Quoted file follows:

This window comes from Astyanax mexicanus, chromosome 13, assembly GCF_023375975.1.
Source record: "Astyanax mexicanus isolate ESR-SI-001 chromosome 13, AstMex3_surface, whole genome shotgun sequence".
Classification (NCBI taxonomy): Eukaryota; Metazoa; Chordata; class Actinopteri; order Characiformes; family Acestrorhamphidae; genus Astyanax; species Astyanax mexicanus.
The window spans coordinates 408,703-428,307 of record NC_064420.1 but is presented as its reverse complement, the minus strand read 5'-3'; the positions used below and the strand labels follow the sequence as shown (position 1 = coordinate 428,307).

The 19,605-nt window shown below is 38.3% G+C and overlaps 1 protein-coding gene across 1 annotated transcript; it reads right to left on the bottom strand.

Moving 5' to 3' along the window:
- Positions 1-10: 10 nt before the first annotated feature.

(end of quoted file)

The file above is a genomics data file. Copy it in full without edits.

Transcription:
This window comes from Astyanax mexicanus, chromosome 13, assembly GCF_023375975.1.
Source record: "Astyanax mexicanus isolate ESR-SI-001 chromosome 13, AstMex3_surface, whole genome shotgun sequence".
Classification (NCBI taxonomy): Eukaryota; Metazoa; Chordata; class Actinopteri; order Characiformes; family Acestrorhamphidae; genus Astyanax; species Astyanax mexicanus.
The window spans coordinates 408,703-428,307 of record NC_064420.1 but is presented as its reverse complement, the minus strand read 5'-3'; the positions used below and the strand labels follow the sequence as shown (position 1 = coordinate 428,307).

The 19,605-nt window shown below is 38.3% G+C and overlaps 1 protein-coding gene across 1 annotated transcript; it reads right to left on the bottom strand.

Moving 5' to 3' along the window:
- Positions 1-10: 10 nt before the first annotated feature.